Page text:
A friend is a second self. –Aristotle
Planning a funeral is a lot like planning a wedding, only on three days’ notice. For Dad’s funeral, I needed a church, a priest, lectors, altar boys. Instead of groomsmen, I needed pallbearers.
I needed something to wear. I needed something for Dad to wear. I needed four thousand tissues and a metric ton of makeup.
When I took Dad’s best suit to the funeral home, I forgot to include a rosary to be placed in his hand. I intended to bring one to the wake service, but in the sad chaos of it all, it slipped my mind then, too. It was a small detail — nothing more than a symbol, really — but praying the rosary was an important part of both my parents’ lives. Burying each of them with one was meaningful.
Thankfully, I remembered to bring it to the church on the day of the funeral. Among the unending details, I somehow managed to find five minutes that would allow me this indulgence, this one moment of closure. The funeral director wasn’t anywhere nearby; he was busy handling bigger pieces of our somber ritual. I could try tracking him down (and surely be diverted in the process), or I could figure it out myself and know with certainty that it was done.
In our thirty five years together, Dad and I shared a lot of moments in that little church. During Mass, he would always offer me his hand, and I would always take it – a silent gesture of affection that we’d share during the Bible readings and through the homily.
Looking down at our clasped hands in those moments, it was almost comical how different they were. Mine are pale with a highway system of bluish green veins just beneath the skin. Dad’s hands matched his dark complexion and were rough from a life spent working on tractors and cars. My fingers are long and slender; his, thick and compact – like the jaws of a vise. A gentle vise. A gentle vise that liked to be held and examined.
I don’t know how many Masses we attended together, holding hands, but that was our routine. Our little routine in this little church.
I was in robot mode when I walked over to place the rosary with Dad, more focused on all the remaining things to be done than on what I was actually doing. I was looking at his hands, trying to decide how to place the rosary, and then… I saw his hands. I snapped to the moment, and I really saw them. They were handsome, bordered by the cuffs of his suit jacket, those calloused hands I had held so many Sundays.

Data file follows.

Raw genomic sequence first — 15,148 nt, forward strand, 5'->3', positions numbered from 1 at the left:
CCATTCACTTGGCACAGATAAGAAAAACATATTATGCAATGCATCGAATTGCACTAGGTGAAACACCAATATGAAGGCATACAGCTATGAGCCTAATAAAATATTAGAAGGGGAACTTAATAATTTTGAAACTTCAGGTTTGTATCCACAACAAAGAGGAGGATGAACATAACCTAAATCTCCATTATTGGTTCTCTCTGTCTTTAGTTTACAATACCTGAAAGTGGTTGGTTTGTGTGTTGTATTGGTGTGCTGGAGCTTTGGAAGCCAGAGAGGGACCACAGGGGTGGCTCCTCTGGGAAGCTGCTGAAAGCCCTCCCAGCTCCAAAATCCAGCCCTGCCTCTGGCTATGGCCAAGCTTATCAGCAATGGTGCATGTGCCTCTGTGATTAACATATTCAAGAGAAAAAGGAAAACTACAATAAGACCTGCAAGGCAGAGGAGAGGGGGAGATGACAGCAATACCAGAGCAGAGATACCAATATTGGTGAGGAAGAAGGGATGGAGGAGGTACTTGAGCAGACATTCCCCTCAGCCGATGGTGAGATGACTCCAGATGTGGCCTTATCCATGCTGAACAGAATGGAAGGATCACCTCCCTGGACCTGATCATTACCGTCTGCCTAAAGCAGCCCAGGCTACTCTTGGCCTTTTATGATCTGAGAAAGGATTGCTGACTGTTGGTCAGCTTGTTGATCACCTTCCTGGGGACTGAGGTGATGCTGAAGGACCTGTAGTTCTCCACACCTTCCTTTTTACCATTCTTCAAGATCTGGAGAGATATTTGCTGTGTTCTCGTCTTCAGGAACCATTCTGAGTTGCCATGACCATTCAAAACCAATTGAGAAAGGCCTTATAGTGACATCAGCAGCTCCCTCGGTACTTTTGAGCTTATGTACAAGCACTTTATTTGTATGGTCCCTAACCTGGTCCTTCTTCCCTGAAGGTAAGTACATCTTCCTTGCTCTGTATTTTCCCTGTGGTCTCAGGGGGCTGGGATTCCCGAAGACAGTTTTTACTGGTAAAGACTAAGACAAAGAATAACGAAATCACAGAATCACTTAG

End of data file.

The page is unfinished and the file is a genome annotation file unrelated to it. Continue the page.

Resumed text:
His hands. Tears stung my eyelids; I thought my knees might buckle.
I tucked the rosary in as best I could, threading the beads through his palm and letting the crucifix lay gently across his knuckles. I hovered, staring, overanalyzing. My fierce intent on it looking natural was ironic, given how entirely unnatural it all was.
Suddenly, Aunt Denise was standing next to me, saying that it looked perfect, just perfect. I felt reassured.
My work was done, but I wasn’t ready to leave him. I reached out and touched his hand again. It was ice cold — much colder than I had expected — but I didn’t care. It was still his. I examined it for the last time. His calluses were still there, his skin still weathered and tough. His hands.
I felt feminine, nurturing: a woman looking after her father. I was holding his hand, as though comforting him, while acutely aware that he wasn’t actually there. I was nurturing the shell of a man that I had known well and loved deeply.
I could have stood there for hours, but it was nearly time for the funeral to begin. The priest and the family were waiting. I took a deep breath, turned — and literally walked into my friend Meredith. She’d been with me when I thought I was all alone.
I looked up to explain, but her soft eyes told me she understood. She wrapped her arms around me and I lost my composure for a brief moment. She held me close.
We both knew it would be the last time I would see my father.
When the ceremony was over, our family shuffled out of the church behind the priest, ahead of everyone else. We were suddenly standing in the sunshine; a beautiful day.
I felt a little lost, unsure of what to do next.
I turned and saw my friend Lisa standing in the church yard, holding her infant son. She must have stepped outside to change him, or shoosh him, not realizing that she was planting herself exactly where I would need her a few moments later.
Her eyes were big, brimming with tears. I can’t imagine, her eyes told me, silently. But when I try, my heart aches and the tears come and I just really hurt for you.
I went to her and she pulled me in tight, her strong embrace having plenty of room for both me and her sweet boy. She touched my hair.
It was invigorating to be loved like that, in that moment. The rest of the day, including the burial, stretched out before me, and I was more than willing to borrow her strength.
I can recount a dozen more stories of how my friends rallied around me when Dad died.
How Leah instantly grasped the grief I was too shocked to yet feel.
How Jamie inspired me to somehow find paradise in the midst of my sorrow.
How Shana talked with me about things that only daughters who have lost their fathers too soon can really understand.